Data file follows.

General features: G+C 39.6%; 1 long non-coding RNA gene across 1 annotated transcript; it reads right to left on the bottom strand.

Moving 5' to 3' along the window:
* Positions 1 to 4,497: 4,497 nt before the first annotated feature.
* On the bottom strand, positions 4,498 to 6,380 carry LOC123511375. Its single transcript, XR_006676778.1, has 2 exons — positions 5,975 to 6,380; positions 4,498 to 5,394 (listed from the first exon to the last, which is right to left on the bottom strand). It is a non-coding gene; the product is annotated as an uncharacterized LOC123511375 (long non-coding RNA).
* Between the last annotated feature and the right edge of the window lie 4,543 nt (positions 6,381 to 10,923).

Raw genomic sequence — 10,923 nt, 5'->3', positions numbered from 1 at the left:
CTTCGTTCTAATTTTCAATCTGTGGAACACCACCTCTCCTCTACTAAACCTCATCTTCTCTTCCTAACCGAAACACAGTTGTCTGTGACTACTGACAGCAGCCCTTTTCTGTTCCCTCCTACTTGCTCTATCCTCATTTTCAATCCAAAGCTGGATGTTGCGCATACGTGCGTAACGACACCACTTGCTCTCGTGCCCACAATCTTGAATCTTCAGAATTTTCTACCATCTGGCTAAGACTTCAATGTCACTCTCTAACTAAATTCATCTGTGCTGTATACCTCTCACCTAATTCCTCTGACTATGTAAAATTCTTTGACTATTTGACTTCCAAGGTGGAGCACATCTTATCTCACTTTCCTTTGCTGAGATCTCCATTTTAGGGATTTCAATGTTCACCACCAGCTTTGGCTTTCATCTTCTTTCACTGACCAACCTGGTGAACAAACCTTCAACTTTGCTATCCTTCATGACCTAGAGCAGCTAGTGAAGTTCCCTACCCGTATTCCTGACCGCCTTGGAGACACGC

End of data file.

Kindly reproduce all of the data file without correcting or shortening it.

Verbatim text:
General features: G+C 39.6%; 1 long non-coding RNA gene across 1 annotated transcript; it reads right to left on the bottom strand.

Moving 5' to 3' along the window:
* Positions 1 to 4,497: 4,497 nt before the first annotated feature.
* On the bottom strand, positions 4,498 to 6,380 carry LOC123511375. Its single transcript, XR_006676778.1, has 2 exons — positions 5,975 to 6,380; positions 4,498 to 5,394 (listed from the first exon to the last, which is right to left on the bottom strand). It is a non-coding gene; the product is annotated as an uncharacterized LOC123511375 (long non-coding RNA).
* Between the last annotated feature and the right edge of the window lie 4,543 nt (positions 6,381 to 10,923).

Raw genomic sequence — 10,923 nt, 5'->3', positions numbered from 1 at the left:
CTTCGTTCTAATTTTCAATCTGTGGAACACCACCTCTCCTCTACTAAACCTCATCTTCTCTTCCTAACCGAAACACAGTTGTCTGTGACTACTGACAGCAGCCCTTTTCTGTTCCCTCCTACTTGCTCTATCCTCATTTTCAATCCAAAGCTGGATGTTGCGCATACGTGCGTAACGACACCACTTGCTCTCGTGCCCACAATCTTGAATCTTCAGAATTTTCTACCATCTGGCTAAGACTTCAATGTCACTCTCTAACTAAATTCATCTGTGCTGTATACCTCTCACCTAATTCCTCTGACTATGTAAAATTCTTTGACTATTTGACTTCCAAGGTGGAGCACATCTTATCTCACTTTCCTTTGCTGAGATCTCCATTTTAGGGATTTCAATGTTCACCACCAGCTTTGGCTTTCATCTTCTTTCACTGACCAACCTGGTGAACAAACCTTCAACTTTGCTATCCTTCATGACCTAGAGCAGCTAGTGAAGTTCCCTACCCGTATTCCTGACCGCCTTGGAGACACGC